The District 209 Proviso Township school board chose a new slate of board officers last week and we applaud the outcome. In as president is Ned Wagner, a Forest Park resident, who we see as a steady, progressive influence on this board. Joining him as officers are Sam Valtierrez as vice president and Amanda Grant who moves from VP to secretary.

We’d urge this redefined leadership to focus on supporting the efforts of Supt. Jesse Rodriguez. This board wisely chose Rodriguez two years ago to lead a full-scale transformation of th long dysfunctional school district. His efforts to date have been exceptionally focused and strong.

 Recently, the narrow decision of a board majority to reject a series of vital new administrative hires undermined both solving immediate staffing needs — HR and finance directors — and the superintendent’s long-term standing in the district. This was a full-blown error by a board that has, to date, been outstanding.

Moving forward with new leadership, we look for a school board that sets broad policy initiatives but stays away from interference with the rightful prerogatives of a talented superintendent.

Forest Park’s bank

In a Review article today marking the 75th anniversary of Forest Park National Bank, Jerry Vainisi, its longtime chairman, makes this cogent comment: “Show me a vibrant downtown area, and I’ll show you an area of town that has a bank that’s actively involved in the community.”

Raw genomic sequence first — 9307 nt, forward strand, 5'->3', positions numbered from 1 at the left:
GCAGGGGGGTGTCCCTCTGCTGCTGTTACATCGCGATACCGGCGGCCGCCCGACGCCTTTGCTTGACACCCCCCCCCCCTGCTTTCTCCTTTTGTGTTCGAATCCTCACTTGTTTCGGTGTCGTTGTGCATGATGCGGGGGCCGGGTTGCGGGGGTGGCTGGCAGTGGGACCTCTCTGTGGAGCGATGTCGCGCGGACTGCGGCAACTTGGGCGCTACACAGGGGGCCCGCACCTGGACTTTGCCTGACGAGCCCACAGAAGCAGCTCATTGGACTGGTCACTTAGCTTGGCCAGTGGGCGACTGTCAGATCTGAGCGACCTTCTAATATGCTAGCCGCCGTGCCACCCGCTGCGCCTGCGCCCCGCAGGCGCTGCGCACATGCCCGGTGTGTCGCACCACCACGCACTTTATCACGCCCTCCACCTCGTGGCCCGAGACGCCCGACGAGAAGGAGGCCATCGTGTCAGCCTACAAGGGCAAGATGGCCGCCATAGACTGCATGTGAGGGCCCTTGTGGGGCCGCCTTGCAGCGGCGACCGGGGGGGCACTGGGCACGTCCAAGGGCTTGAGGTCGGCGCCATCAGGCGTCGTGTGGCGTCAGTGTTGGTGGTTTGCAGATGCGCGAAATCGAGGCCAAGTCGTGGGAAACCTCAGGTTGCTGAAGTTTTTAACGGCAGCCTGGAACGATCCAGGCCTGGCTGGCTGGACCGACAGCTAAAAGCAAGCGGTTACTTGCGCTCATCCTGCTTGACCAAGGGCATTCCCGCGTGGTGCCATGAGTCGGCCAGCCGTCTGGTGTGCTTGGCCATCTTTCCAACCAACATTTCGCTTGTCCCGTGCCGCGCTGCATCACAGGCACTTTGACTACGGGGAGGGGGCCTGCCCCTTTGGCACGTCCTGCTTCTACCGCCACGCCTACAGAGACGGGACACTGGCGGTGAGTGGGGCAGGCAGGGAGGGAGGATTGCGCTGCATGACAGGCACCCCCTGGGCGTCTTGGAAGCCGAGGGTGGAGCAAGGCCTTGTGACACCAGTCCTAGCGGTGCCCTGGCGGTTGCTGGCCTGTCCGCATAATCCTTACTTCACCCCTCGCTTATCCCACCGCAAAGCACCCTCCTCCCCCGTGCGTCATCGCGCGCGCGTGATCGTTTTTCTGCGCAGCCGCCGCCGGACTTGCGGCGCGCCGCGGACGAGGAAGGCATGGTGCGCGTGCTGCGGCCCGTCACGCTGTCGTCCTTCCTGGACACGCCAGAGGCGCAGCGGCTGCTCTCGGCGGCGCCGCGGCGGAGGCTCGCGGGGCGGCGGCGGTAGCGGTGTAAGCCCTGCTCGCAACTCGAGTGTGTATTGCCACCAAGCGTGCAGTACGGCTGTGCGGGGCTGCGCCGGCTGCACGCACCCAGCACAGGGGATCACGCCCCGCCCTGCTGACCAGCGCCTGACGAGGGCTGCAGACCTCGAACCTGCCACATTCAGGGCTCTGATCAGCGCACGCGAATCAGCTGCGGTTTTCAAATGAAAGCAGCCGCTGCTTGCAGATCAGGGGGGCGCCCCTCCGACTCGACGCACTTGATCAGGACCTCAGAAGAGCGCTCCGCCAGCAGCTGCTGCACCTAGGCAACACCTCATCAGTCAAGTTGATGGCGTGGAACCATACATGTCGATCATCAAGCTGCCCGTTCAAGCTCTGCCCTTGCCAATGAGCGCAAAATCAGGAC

We’d grow that observation beyond just a community’s downtown. Vital communities such as Forest Park benefit enormously, in ways tangible and intangible, from the active presence of a locally owned, locally run community bank. In keeping capital flowing to small businesses for investment, to homeowners for upgrades, to local nonprofits for their critical efforts, banks such as Forest Park National are the lifeblood of growth and identity.

Vainisi pointed specifically, in an interview with our Nona Tepper, to the year 1999 when the Main Street Redevelopment Corporation was formed. Backed by the bank, individually by bank officers, by other businesses and by local government leaders, Main Street brought transformational energy to a Madison Street that had lost its purpose and evolved into a rag-tag collection of antique stores, medical offices and tired bars. 

Without this bank pumping money into remaking old, worn-out buildings, lending to entrepreneurs and cheerleading for Madison Street, Forest Park’s strong comeback would not have happened.

Next week, the bank celebrates its history, unveils its new logo and shortened moniker, and announces its preparations for expanded banking technology and added branches. It is a declaration of faith in Forest Park, in the essential role of a community bank, and a recognition of 75 years of proud and committed history.